205.Witnesses underlined that challenges facing female veterans may reflect the legacy of their Service. As discussed above, the Salute Her veterans’ service and Centre for Military Justice argued that in-service experiences of sexual assault and rape can result in lasting trauma. Cobseo cited the impact of bans on pregnancy and homosexuality, saying that there are “increased suicide rates found in older women veterans” who experienced these. The media has reported that historic bans negatively affected some female veterans’ pensions entitlements. The Mesothelioma UK Research Centre said the effects of occupational hazards (such as asbestos exposure) are under-appreciated in female veterans. Poorly fitting uniform and equipment may also affect women’s health outcomes.
206.The Forces in Mind Trust provided evidence of higher levels of economic inactivity amongst women veterans than men. The Royal British Legion also pointed out:
UK female veterans are less likely to be employed (76%) than male service leavers (87%) and, more likely to be economically inactive (18%) compared with males (7%). 2019 research found that almost a quarter (22%) of female Service leavers surveyed were not employed, but the majority (68%) stated that they would like to be in work.
Cobseo said that, despite lower employment amongst female veterans, they are 25% less likely to claim unemployment benefits than male veterans and that research suggests that “resettlement packages are heavily focused on male-dominated occupations and are not sufficiently tailored to meet women’s needs”. But the MOD said that its analysis of ONS population data found that “women veterans of working age were no more likely to be unemployed compared to male veterans”. However, the MOD admitted that there is some uncertainty around these results, due to the small sample size of female veterans. Lieutenant General James Swift emphasised that female veterans have higher rates of economic inactivity than unemployment and argued that female veterans are better represented in professional occupations and associate professional and technical qualifications than their male peers.
207.In our survey, 1,710 female veterans (~69% of veteran respondents) felt their skills and experience from the Armed Forces were not understood by civilian employers. One in five said it took them 9 months or longer to find employment after leaving the Forces. Cobseo and the Royal British Legion both stated that women veterans are often less confident in their skills and more likely to underestimate their suitability for civilian roles. Female veterans can also be affected by wider gender gaps in the labour market.
208.The Naval Families Federation stated that, in transitioning to civilian life, women with young children may have more difficulty in taking advantage of resettlement opportunities, especially if their partners are away serving. Dr Bergman, a female veteran who runs the Scottish Veterans Health Research Group, recommended access to a ‘delayed’ support package for female service leavers in this situation, so that they can return to work when appropriate (either in the Regular or Reserve force).
209.There is some evidence of poor health outcomes among female veterans. Anglia Ruskin University (ARU) and the Cobseo Female Veterans Cluster identified a greater risk of certain physical and mental health conditions among female veterans, relative to female civilians (although not necessarily relative to male veterans). They said female veterans “self-report higher mental health symptoms than male veterans, but this is not reflected in mental health diagnoses”. The Women’s Royal Army Corp Association collaborated with Combat Stress to survey those female veterans it supports. Its initial results suggested higher levels of PTSD, anxiety and depression among the WRAC cohort, relative to the general veteran cohort.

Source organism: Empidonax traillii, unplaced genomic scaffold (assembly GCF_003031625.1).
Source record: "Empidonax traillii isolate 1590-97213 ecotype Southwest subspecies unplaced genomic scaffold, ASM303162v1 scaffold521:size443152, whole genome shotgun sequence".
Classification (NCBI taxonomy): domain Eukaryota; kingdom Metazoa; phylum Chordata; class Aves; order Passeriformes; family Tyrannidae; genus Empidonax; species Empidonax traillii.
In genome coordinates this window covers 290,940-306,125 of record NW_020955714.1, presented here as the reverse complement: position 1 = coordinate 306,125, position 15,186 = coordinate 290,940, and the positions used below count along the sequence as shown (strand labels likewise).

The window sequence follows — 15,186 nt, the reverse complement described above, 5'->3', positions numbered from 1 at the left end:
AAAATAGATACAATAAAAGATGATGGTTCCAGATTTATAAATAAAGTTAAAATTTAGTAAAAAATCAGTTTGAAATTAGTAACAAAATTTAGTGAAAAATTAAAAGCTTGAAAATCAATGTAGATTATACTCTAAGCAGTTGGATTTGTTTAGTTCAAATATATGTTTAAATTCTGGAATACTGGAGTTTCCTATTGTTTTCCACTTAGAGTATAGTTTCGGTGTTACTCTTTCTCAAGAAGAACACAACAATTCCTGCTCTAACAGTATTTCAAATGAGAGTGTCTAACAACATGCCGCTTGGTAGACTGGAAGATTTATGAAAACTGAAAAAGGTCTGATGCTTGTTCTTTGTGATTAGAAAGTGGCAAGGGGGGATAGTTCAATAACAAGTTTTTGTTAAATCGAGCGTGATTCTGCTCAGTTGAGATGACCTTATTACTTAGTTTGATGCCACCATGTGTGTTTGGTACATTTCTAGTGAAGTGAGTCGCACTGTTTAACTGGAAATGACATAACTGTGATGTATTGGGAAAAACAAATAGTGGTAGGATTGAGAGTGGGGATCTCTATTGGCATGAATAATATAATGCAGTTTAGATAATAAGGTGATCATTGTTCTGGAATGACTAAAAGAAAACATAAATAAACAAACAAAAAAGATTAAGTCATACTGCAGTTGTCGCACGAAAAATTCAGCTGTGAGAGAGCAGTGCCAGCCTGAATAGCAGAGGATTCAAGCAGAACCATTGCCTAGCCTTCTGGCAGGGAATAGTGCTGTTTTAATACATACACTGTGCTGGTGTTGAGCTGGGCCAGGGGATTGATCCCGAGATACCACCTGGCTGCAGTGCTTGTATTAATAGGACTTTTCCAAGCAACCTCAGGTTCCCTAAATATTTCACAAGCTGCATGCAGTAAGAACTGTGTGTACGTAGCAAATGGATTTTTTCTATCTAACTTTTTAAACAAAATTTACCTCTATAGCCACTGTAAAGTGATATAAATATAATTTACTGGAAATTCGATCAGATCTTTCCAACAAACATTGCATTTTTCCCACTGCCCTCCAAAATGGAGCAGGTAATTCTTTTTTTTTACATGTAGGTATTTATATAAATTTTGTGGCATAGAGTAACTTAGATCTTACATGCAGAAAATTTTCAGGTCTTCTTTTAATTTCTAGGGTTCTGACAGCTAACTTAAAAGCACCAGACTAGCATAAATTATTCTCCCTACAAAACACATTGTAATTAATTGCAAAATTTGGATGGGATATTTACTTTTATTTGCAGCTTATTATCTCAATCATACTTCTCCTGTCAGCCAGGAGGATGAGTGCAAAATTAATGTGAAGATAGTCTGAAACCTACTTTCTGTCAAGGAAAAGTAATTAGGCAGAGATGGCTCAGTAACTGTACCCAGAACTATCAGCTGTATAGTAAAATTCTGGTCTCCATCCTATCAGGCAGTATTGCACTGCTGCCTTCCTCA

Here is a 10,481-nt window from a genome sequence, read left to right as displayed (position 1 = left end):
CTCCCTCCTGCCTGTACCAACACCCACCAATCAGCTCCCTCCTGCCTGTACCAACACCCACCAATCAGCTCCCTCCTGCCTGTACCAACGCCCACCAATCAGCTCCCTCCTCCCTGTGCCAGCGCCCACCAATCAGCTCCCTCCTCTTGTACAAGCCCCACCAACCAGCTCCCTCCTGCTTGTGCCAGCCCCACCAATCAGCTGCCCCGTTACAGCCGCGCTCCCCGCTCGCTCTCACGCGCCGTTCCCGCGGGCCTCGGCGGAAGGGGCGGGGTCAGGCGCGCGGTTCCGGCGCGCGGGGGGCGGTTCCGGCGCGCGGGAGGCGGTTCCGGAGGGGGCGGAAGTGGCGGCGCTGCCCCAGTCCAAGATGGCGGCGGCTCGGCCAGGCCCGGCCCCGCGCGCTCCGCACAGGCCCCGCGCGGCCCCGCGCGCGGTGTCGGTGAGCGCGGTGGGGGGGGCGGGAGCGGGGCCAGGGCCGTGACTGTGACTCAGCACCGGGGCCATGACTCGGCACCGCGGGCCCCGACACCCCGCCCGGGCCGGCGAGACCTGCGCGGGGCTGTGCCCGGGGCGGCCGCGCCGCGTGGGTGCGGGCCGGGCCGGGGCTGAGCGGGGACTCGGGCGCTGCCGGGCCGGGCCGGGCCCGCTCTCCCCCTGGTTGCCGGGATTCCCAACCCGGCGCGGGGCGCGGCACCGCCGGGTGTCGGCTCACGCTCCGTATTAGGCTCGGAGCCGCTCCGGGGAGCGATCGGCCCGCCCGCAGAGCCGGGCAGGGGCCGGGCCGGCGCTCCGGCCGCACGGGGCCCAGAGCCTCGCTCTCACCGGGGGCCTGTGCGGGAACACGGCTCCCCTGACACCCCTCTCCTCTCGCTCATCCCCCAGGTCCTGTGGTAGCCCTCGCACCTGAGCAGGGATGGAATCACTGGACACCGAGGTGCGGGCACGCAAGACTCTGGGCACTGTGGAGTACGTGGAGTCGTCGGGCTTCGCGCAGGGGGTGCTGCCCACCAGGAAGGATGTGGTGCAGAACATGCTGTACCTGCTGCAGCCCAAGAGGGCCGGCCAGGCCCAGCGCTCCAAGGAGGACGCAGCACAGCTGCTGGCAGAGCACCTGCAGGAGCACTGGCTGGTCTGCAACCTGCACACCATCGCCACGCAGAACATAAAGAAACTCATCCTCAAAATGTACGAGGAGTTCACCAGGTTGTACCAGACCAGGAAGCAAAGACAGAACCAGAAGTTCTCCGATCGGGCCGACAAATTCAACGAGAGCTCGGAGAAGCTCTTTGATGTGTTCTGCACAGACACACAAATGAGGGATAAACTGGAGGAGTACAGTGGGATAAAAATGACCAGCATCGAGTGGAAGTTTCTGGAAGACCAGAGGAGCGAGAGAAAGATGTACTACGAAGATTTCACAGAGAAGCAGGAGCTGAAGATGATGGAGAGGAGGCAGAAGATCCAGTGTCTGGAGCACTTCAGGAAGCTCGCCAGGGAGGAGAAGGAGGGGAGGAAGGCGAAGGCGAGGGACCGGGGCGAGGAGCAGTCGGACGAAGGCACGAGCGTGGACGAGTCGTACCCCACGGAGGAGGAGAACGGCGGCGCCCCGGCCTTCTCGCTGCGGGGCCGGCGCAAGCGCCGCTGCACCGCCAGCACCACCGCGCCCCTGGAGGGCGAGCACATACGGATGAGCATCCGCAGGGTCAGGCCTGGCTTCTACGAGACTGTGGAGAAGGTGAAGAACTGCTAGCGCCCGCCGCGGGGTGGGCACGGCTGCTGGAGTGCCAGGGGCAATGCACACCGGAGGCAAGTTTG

210.Male and female veterans face common challenges in transitioning, but there are differences, which veterans’ services should take into account. We are also concerned that many ex-military women feel their Service is not recognised. Female veterans’ situation is directly affected by the legacy of their Service. The MOD and Forces should do more to acknowledge and celebrate the contributions of female veterans, including servicewomen who go on to work in the defence industry. Specific initiatives could be public memorials and blue plaques, support for female veterans’ networks and initiatives in Women’s History Month.
211.In our survey, 1,850 female veterans (~75% of the 2,469 veteran respondents) said MoD was not helpful in their transition and 1,305 (~53%) said that their needs are not being met by veteran services.
212.The MOD says that it applies its policies and services in an “equitable and consistent” way for all veterans. These policies/services include:
213.Academics at the University of Derby drew on their research with eight women military service leavers to suggest that existing support for veterans is both limited and male-focused. The Salute Her service and the Military War Security Research Group made a similar case. Many female veterans in our survey reported veteran support focused on the needs of men and could be off-putting. One veteran, commenting on attending a British Legion event, said she was the only female veteran and they “didn’t quite know what to make of me”. Dr Bergman gave data from Veterans First Point centres in Scotland in 2018, which showed that 6% of their clients were female, despite women forming around 10% of the Regular Forces.
214.The Forces in Mind Trust believes that there are “strong indications” that female veterans’ needs are not being met by available services, due to, for example, less engagement with the MOD’s Career Transition Partnership and other services. Research by the Salute Her service suggested that female veterans can find the courses offered by the CTP too focused on male-dominated sectors (such as construction or security). The MOD believes further research is needed to know if existing services meet women veterans’ needs.